Using SVQs

Using SVQs

You may already know how easy SVQs are to administer, and how little disruption to the normal work-schedule they cause. You probably know that SVQs are work-based qualifications which are based on national standards of competence drawn up by representatives from each industry. You will probably also know already that this means that when someone has an SVQ, there is a guarantee that they have the skills and knowledge they need to do the job.

Units and Elements

SVQs are made up of units, usually between six and ten of them. These units break down your job into separate functions, reflecting all the different kinds of thing you do in your work.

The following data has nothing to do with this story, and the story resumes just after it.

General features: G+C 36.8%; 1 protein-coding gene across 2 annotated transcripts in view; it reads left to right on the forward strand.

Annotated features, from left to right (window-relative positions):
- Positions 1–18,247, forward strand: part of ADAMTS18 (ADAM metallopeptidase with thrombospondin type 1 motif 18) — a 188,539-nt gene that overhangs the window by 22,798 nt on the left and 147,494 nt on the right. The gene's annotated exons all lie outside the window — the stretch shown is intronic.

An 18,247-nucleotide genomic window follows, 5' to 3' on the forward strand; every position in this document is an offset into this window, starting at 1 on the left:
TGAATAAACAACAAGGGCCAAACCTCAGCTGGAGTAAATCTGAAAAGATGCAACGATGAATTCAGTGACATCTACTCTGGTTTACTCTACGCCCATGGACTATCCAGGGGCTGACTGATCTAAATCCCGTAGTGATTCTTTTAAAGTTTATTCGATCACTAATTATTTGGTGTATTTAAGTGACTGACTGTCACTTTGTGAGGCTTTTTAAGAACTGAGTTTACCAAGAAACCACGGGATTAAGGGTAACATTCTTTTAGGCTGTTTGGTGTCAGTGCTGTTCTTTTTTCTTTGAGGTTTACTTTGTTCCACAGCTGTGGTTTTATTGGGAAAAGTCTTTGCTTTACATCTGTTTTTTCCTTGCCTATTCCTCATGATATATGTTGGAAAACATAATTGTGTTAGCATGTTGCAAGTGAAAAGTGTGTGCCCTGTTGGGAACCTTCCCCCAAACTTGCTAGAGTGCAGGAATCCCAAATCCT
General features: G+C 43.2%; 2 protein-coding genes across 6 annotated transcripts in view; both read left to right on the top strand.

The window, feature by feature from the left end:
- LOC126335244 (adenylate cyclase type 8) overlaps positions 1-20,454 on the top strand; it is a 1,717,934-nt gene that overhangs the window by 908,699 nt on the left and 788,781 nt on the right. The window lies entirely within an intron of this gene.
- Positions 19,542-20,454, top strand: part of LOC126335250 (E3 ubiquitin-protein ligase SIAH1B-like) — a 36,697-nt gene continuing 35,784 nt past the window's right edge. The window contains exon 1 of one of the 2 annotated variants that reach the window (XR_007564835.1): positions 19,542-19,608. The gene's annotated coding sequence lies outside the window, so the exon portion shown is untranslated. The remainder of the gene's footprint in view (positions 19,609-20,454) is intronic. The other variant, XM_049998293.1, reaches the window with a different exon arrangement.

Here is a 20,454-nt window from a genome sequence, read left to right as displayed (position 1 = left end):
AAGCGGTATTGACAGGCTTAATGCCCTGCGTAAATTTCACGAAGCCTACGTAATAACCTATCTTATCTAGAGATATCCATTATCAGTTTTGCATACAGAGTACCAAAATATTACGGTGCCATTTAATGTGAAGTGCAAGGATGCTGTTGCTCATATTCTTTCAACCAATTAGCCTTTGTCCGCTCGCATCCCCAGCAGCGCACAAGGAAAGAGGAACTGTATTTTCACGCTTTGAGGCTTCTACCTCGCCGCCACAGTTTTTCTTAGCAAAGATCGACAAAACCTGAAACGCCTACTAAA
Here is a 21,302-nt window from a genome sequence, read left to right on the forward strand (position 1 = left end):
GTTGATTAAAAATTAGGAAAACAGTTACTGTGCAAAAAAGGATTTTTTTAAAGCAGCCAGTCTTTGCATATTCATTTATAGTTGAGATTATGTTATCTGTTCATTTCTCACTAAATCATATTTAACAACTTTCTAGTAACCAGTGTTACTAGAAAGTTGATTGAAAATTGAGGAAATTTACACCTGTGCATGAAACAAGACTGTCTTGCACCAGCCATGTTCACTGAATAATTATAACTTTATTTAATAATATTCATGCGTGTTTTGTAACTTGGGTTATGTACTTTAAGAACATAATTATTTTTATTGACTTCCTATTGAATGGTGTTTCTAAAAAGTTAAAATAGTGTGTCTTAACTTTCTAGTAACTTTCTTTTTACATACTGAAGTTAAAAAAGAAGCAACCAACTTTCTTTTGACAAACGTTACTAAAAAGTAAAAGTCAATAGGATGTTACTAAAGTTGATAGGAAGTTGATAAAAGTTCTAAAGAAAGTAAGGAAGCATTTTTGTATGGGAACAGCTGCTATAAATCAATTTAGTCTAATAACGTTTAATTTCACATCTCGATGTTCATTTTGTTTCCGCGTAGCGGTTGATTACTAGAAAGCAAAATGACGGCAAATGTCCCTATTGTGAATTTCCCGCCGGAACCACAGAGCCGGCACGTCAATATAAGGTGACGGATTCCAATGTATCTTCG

The Five SVQ Levels

SVQs are available at up to five levels so there is one to cover virtually any job in Scotland. The great majority of SVQs are available at levels 2 and 3, though more and more higher level qualifications are becoming available in many disciplines.


To achieve an SVQ, a person has to gather evidence which proves that they can do what the SVQ standards say they have to be able to do. People do this in three stages:

  • generate evidence
  • the assessor looks at the evidence and makes a judgement about their competence
  • this judgement is recorded